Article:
Classless Inter-Domain Routing

From Academic Kids

(Redirected from CIDR)

Classless Inter-Domain Routing (CIDR), introduced starting in 1993, is the latest refinement to the way IP addresses are interpreted. It replaced the previous generation of IP address syntax, classful networks. It allowed increased flexibility when dividing ranges of IP addresses into separate networks. It thereby promoted:

  • More efficient use of increasingly scarce IPv4 addresses.
  • Greater use of hierarchy in address assignments (prefix aggregation), lowering the overhead of the Internet-wide routing.


IP addresses are separated into two parts: the network address (which identifies a whole network or subnet), and the host address (which identifies a particular machine's connection or interface to that network). This division is used to control how traffic was routed in and among IP networks.

Historically, the IP address space was divided into three main 'classes of network', where each class had a fixed network size. The class, and hence the length of the subnet mask and the number of hosts on the network, could always be determined from the most significant bits of the IP address. Without any other way of specifying the length of a subnet mask, routing protocols necessarily used the class of the IP address specified in route advertisements to determine the size of the routing prefixes to be set up in the routing tables.

CIDR and masks

A subnet mask is a bitmask which shows where the network address ends and the host address begins. CIDR uses variable length subnet masks (VLSM) to allocate IP addresses to subnets according to individual need, rather than some general network-wide rule. Thus the network/host division can occur at any bit boundary in the address. The process can be recursive, with a portion of the address space being further divided into even smaller portions, through the use of masks which cover more bits.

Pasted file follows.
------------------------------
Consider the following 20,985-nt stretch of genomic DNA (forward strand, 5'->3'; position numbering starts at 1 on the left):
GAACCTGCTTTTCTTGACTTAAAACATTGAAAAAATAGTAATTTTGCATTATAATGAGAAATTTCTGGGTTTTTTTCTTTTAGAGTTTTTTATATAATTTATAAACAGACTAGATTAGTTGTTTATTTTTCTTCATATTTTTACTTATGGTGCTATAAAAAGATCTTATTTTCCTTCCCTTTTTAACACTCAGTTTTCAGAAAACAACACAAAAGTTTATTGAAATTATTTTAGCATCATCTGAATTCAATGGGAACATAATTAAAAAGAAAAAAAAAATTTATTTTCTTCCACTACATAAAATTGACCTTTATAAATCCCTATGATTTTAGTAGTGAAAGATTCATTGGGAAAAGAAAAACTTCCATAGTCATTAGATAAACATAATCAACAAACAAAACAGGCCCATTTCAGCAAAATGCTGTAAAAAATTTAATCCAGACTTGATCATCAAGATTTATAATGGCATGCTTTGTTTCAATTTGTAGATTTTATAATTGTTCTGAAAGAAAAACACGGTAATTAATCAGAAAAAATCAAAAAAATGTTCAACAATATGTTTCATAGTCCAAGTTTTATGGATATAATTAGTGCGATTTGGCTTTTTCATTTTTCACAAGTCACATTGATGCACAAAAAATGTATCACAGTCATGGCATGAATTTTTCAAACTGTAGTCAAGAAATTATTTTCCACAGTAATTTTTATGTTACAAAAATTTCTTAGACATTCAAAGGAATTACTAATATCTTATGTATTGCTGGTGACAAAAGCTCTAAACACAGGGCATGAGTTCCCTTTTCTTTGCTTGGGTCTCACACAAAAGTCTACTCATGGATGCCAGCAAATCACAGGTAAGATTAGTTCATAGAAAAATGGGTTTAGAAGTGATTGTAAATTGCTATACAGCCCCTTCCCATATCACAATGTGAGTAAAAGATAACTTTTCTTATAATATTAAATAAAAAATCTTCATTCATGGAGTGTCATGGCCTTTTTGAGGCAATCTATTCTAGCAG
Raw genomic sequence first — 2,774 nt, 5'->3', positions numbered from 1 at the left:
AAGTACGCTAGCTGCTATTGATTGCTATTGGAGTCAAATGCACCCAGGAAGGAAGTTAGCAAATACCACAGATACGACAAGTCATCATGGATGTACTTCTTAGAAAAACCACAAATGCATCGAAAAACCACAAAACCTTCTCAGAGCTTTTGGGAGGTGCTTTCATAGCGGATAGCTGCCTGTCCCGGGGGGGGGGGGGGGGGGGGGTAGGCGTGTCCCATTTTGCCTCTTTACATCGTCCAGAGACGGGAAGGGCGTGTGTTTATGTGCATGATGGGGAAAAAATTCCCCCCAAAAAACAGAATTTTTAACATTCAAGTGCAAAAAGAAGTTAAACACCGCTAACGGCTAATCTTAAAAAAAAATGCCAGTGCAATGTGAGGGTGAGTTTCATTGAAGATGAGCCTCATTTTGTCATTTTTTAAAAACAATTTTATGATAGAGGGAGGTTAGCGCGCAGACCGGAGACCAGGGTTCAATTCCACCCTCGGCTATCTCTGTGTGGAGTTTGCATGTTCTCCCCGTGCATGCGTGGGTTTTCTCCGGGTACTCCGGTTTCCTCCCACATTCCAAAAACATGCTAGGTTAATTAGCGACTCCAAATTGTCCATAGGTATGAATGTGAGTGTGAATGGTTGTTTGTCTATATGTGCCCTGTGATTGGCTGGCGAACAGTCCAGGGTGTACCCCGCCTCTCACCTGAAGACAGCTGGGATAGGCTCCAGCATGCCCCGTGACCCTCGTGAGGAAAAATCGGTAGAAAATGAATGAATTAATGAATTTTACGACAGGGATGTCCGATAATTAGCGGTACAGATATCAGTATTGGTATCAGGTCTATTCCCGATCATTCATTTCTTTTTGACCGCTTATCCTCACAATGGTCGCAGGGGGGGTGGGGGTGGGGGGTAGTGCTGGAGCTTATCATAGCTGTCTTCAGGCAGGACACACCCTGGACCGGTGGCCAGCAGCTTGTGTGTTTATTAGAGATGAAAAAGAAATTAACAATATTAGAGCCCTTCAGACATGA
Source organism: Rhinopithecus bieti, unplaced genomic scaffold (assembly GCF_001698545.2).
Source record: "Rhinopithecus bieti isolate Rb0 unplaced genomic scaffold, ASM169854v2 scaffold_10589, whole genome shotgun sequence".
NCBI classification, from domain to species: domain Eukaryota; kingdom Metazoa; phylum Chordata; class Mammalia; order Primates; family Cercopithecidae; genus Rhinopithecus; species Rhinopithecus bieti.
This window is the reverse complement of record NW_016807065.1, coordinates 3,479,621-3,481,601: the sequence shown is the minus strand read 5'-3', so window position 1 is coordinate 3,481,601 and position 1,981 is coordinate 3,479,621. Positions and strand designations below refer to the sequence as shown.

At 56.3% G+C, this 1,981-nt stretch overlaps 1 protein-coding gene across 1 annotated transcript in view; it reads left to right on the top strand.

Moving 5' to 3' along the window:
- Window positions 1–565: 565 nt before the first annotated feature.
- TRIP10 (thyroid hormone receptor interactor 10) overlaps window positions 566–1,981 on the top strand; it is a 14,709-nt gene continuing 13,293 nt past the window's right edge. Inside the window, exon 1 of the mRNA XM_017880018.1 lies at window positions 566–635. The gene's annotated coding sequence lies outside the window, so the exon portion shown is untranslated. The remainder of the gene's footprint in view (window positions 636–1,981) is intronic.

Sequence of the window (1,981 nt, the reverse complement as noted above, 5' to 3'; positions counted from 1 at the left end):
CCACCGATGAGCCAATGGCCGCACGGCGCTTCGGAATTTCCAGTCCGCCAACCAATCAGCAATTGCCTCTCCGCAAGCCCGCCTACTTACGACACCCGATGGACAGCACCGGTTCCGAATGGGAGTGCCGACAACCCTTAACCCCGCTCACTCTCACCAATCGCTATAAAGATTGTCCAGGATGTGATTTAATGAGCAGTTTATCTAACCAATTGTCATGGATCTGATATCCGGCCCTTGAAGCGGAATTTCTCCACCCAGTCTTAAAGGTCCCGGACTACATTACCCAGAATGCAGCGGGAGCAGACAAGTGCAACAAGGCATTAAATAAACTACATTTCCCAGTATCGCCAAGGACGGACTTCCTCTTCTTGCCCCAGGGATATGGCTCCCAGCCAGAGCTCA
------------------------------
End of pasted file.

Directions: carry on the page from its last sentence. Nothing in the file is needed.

Because the normal class distinctions are ignored, the new system was called classless routing. This led to the original system being called, by back-formation, classful routing.

CIDR/VLSM network addresses are now used throughout the public Internet, although they are also used elsewhere, particularly in large private networks. An average desktop LAN user generally does not see them in practice, as their LAN network is usually numbered using special private RFC 1918 addresses.

Prefix aggregation

Another benefit of CIDR is the possibility of routing prefix aggregation. For example, sixteen contiguous /24 networks could now be aggregated together, and advertised to the outside world as a single /20 route (if the first 20 bits of their network addresses match). Two contiguous /20s could then be aggregated to a /19, and so forth. This allowed a significant reduction in the number of routes that had to be advertised over the Internet, preventing 'routing table explosion' from overwhelming routers, and stopping the Internet from expanding further.

CIDR notation

The standard notation for a CIDR address range begins with the network address (padded on the right with the appropriate number of zero-valued bits - up to 4 octets for IPv4, and up to 8 16-bit hexadecimal fields for IPv6). This is followed by a "/" character and a prefix length, in bits, defining the length of the subnet mask, which determines the size of the network.

For example (a more complete IPv4 subnetting reference table is available):

  • /24 represents the 256 IPv4 addresses through inclusive, with being the broadcast address for the network.
  • /22 represents the 1024 IPv4 addresses through inclusive, with being the broadcast address for the network.
  • 2002:C0A8::/48 represents the IPv6 addresses 2002:C0A8:0:0:0:0:0:0 through 2002:C0A8:0:FFFF:FFFF:FFFF:FFFF:FFFF, inclusive.

For IPv4, an alternative representation uses the network address followed by the network's subnet mask, written in dotted decimal form:

  • /24 could be written
  • /22 could be written

External links



Academic Kids Menu

  • Art and Cultures
    • Art (
    • Architecture (
    • Cultures (
    • Music (
    • Musical Instruments (
  • Biographies (
  • Clipart (
  • Geography (
    • Countries of the World (
    • Maps (
    • Flags (
    • Continents (
  • History (
    • Ancient Civilizations (
    • Industrial Revolution (
    • Middle Ages (
    • Prehistory (
    • Renaissance (
    • Timelines (
    • United States (
    • Wars (
    • World History (
  • Human Body (
  • Mathematics (
  • Reference (
  • Science (
    • Animals (
    • Aviation (
    • Dinosaurs (
    • Earth (
    • Inventions (
    • Physical Science (
    • Plants (
    • Scientists (
  • Social Studies (
    • Anthropology (
    • Economics (
    • Government (
    • Religion (
    • Holidays (
  • Space and Astronomy
    • Solar System (
    • Planets (
  • Sports (
  • Timelines (
  • Weather (
  • US States (


  • Home Page (
  • Contact Us (

  • Clip Art (
Personal tools